All year round Japanese vegetable gardens are in use and packed with goodies to eat.  They plant carrots, garlic, onion, and daikon to sit under the snow during winter.  Spring time is filled with a myriad of greens, summer is time to get all the staple foods taken care of, and fall brings fruits and a new round of greens.  Mizuna(水菜) which literally means water greens and in my opinion tastes like a bland arugula is used for a variety of traditional soups and salads here.  Shiso is a common herb used for decoration or ground up and used on top of a number of dishes.   Komatsuna(小松菜) which translates into `small pine tree greens` is a variant of the common turnip but used for its leaves in numerous soups and stews.  Then we get to the Japanese staple crops which are similar to anywhere in the world with tomato, potato, and onions leading the way but they also have a big white radish called daikon, leek, and edamame which are given big portions of the garden as well.  I have found some differences in the corn and watermelons from elsewhere in the world as they are smaller and sweeter than any other I have ever tried.

The Japanese have learned to live with their surroundings and do not fight it.  They don’t use the idea of an instant garden but see it as more of an investment that grows over time.  They use whatever is around that nature as given them to construct, maintain, and improve their vegetable gardens.  I have found using as much organic fertilizer as possible, bamboo, round rocks, trellising, and native plants to be very pleasing and productive for me.  My own Japanese vegetable garden has prospered by using some of their design, techniques, and plants.  I am not an expert by any means and strive to pay attention to detail so that I can learn as much as I can while I’m here.  I hope you can try out some of these new veggies and incorporate a few new ideas when it comes time to construct your very own Japanese vegetable garden.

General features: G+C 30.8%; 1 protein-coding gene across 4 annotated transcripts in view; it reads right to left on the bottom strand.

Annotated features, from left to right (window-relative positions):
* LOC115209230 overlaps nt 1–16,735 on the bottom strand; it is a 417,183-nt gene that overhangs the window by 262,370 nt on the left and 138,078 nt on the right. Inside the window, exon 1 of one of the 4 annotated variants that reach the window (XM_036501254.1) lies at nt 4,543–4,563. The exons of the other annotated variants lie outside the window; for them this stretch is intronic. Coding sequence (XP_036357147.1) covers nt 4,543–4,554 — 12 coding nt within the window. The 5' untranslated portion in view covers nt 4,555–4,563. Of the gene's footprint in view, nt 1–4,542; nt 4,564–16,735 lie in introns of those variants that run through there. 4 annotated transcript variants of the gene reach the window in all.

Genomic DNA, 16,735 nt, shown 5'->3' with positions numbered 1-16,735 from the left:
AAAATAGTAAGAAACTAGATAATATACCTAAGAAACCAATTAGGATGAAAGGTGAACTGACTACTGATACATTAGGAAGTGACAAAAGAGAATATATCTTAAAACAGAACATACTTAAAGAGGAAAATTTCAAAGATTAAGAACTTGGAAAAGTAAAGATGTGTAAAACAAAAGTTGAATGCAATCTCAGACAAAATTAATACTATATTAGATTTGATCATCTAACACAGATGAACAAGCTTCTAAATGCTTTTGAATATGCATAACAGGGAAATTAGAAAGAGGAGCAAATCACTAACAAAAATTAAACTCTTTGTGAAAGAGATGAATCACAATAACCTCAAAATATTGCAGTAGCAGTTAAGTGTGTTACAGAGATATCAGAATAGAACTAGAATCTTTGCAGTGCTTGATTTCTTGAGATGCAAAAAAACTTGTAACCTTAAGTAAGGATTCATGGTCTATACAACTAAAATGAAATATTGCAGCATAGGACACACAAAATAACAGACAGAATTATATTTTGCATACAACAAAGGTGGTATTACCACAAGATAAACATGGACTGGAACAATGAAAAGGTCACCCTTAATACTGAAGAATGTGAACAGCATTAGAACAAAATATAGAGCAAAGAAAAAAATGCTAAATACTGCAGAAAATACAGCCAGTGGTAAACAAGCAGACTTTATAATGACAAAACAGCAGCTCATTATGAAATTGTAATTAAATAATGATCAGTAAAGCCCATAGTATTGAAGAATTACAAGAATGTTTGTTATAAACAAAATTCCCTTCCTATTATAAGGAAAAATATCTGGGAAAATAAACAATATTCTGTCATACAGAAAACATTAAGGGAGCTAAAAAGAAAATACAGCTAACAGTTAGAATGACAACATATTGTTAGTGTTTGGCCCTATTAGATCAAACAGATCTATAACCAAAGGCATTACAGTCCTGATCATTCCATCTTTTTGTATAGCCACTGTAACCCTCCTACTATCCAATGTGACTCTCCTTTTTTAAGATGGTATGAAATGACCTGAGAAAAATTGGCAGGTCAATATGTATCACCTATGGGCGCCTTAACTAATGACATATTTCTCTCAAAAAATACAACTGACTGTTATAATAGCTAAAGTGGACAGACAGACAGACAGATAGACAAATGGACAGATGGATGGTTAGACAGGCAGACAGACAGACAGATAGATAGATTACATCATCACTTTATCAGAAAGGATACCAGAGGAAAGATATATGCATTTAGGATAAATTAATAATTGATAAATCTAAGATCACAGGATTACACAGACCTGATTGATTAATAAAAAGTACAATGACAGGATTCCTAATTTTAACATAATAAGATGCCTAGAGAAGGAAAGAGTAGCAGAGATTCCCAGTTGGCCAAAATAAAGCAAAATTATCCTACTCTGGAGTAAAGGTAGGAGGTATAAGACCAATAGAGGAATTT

5 thoughts on “Creating Your Japanese Vegetable Garden”

  1. Thank you for sharing the Japanese style of gardening. I too have an organic vegetable garden around my house and will in corporate the above mentioned ways.

  2. VERY NICE ARTICLE ,i mostly do as u were saying on here, i use lots and lots of compost mostly, rabbit manure by the truck loads, laod my beds down in winter here in ga not to cold , so i have tons of leaves shred by my lawn mower, very very small pieces, then add one inch of rabbit manure, put 4 inches of wheat straw over this, and let the worms eat eat poop poop ,all winter long, u can see them eating under straw in jan feb , then put plastic over it till 2 weeks befor time to plant then i add alfafa pellets in a trench 6 inches deep water well then plant wow what a great garden i have beautiful tomatoes cukes had some of the largest toms in ga last year my therory on gardening feed the worms and u will do just fine